One Senior's Opinion: Helping veterans face post-war challenges
Now that Memorial Day's parades, speeches and services are over, it seems like a good time to stop and think what it means to serve in the military. How difficult it must be to leave one's home and family to travel to places unknown. War is cruel. So many lives are taken and those who return often face incredible hardships reintegrating into every day life here at home.
One group in particular came home not as heroes but despised, unwanted and taunted. These are the Vietnam veterans. Most of them are in their sixties by now. A number of them are ill or homeless. Exposed to Agent Orange, an herbicide and defoliant used by the U.S. military as a part of its Operation Ranch Hand, these vets are suffering dire consequences from exposure and the lack of support they received when they returned home.
The U.S. sprayed 20 million gallons of this chemical mixed with jet fuel. This defoliant was used to deprive Vietnamese guerrillas ground cover and to deprive them of the support and food supply provided by sympathetic farmers.
Agent Orange can be responsible for illnesses too numerous to list. The most frequent of these illnesses or side effects seems to be cancer and birth defects. Our government has been slow to respond to requests for help and compensation. I believe it is time for Americans to step up and give the Vietnam vets the recognition and compensation they deserve. If you'd like to help you can contact: Vietnam Veterans of America (800-VVA-1316; vva.org), the Veterans Support Foundation (800-882-1316, ext. 126; vsf-usa.org) and Viet Now (800-837-VNOW; vietnow.com).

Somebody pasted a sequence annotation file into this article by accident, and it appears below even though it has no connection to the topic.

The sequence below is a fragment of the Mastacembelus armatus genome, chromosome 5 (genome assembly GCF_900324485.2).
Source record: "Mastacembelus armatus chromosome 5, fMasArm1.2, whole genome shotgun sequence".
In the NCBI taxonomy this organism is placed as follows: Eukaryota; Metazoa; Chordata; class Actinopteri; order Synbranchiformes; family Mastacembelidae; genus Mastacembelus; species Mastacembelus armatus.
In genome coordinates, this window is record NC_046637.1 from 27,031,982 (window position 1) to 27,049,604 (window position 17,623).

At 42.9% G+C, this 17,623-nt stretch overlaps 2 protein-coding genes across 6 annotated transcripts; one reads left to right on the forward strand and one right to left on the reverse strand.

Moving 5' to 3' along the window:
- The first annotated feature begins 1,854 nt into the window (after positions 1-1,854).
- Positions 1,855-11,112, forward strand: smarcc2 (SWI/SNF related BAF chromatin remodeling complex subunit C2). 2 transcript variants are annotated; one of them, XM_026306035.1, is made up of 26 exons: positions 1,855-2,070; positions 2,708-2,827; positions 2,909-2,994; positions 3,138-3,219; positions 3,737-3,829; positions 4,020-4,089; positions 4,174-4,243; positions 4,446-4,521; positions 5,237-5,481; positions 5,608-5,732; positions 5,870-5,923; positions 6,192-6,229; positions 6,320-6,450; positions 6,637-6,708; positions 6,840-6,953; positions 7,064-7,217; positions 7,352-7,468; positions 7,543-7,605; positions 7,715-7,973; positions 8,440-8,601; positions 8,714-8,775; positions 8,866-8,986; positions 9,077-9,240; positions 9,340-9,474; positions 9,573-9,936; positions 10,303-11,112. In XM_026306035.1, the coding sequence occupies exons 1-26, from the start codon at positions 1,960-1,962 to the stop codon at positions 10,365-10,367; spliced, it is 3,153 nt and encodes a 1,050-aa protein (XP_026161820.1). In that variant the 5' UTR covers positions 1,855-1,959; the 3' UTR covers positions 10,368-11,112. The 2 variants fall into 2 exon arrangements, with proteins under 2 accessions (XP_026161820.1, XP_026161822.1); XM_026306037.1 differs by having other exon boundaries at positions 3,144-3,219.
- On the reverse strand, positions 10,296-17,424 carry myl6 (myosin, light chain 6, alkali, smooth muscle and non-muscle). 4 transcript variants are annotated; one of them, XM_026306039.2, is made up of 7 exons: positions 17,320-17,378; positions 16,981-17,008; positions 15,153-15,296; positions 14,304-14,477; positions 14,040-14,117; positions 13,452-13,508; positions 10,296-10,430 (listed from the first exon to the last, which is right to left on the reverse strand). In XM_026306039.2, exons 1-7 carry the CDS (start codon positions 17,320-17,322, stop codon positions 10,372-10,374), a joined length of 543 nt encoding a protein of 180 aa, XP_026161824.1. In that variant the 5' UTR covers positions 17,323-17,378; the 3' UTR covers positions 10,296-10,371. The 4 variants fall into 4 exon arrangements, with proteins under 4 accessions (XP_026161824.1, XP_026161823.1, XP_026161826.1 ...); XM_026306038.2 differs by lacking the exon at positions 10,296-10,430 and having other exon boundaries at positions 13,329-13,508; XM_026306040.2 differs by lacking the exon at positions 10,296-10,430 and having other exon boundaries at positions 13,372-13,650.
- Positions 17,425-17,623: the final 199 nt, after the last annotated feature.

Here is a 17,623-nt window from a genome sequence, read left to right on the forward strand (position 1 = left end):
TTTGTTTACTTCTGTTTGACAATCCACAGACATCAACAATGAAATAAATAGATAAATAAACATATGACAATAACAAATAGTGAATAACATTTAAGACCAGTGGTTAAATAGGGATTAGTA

If you know or happen to meet a veteran, please remember what they have done for our country. Shake their hand, say thank you, offer to buy them a cup of coffee or a meal. That's the least we can do. Hats off to all service men and women. They continue to be the guardians of our country and our future.
Dianne Borowski lives in Bay Village.